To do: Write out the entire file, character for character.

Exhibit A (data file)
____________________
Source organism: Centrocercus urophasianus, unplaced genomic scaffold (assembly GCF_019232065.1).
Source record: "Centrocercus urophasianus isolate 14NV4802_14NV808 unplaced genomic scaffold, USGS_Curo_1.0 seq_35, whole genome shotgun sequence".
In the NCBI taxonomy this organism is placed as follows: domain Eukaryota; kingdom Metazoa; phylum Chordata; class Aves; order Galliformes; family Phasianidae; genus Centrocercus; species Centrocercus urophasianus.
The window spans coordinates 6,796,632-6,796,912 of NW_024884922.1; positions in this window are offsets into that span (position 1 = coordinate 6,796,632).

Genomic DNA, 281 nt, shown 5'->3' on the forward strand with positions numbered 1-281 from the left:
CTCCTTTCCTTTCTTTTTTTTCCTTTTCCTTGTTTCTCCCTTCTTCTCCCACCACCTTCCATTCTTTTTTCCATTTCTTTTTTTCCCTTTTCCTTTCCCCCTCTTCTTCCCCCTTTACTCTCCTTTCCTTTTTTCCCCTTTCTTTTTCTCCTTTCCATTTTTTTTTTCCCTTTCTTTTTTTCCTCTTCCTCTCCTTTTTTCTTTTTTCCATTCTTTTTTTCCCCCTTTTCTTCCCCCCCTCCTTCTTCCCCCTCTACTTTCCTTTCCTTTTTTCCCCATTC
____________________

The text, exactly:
Source organism: Centrocercus urophasianus, unplaced genomic scaffold (assembly GCF_019232065.1).
Source record: "Centrocercus urophasianus isolate 14NV4802_14NV808 unplaced genomic scaffold, USGS_Curo_1.0 seq_35, whole genome shotgun sequence".
In the NCBI taxonomy this organism is placed as follows: domain Eukaryota; kingdom Metazoa; phylum Chordata; class Aves; order Galliformes; family Phasianidae; genus Centrocercus; species Centrocercus urophasianus.
The window spans coordinates 6,796,632-6,796,912 of NW_024884922.1; positions in this window are offsets into that span (position 1 = coordinate 6,796,632).

Genomic DNA, 281 nt, shown 5'->3' on the forward strand with positions numbered 1-281 from the left:
CTCCTTTCCTTTCTTTTTTTTCCTTTTCCTTGTTTCTCCCTTCTTCTCCCACCACCTTCCATTCTTTTTTCCATTTCTTTTTTTCCCTTTTCCTTTCCCCCTCTTCTTCCCCCTTTACTCTCCTTTCCTTTTTTCCCCTTTCTTTTTCTCCTTTCCATTTTTTTTTTCCCTTTCTTTTTTTCCTCTTCCTCTCCTTTTTTCTTTTTTCCATTCTTTTTTTCCCCCTTTTCTTCCCCCCCTCCTTCTTCCCCCTCTACTTTCCTTTCCTTTTTTCCCCATTC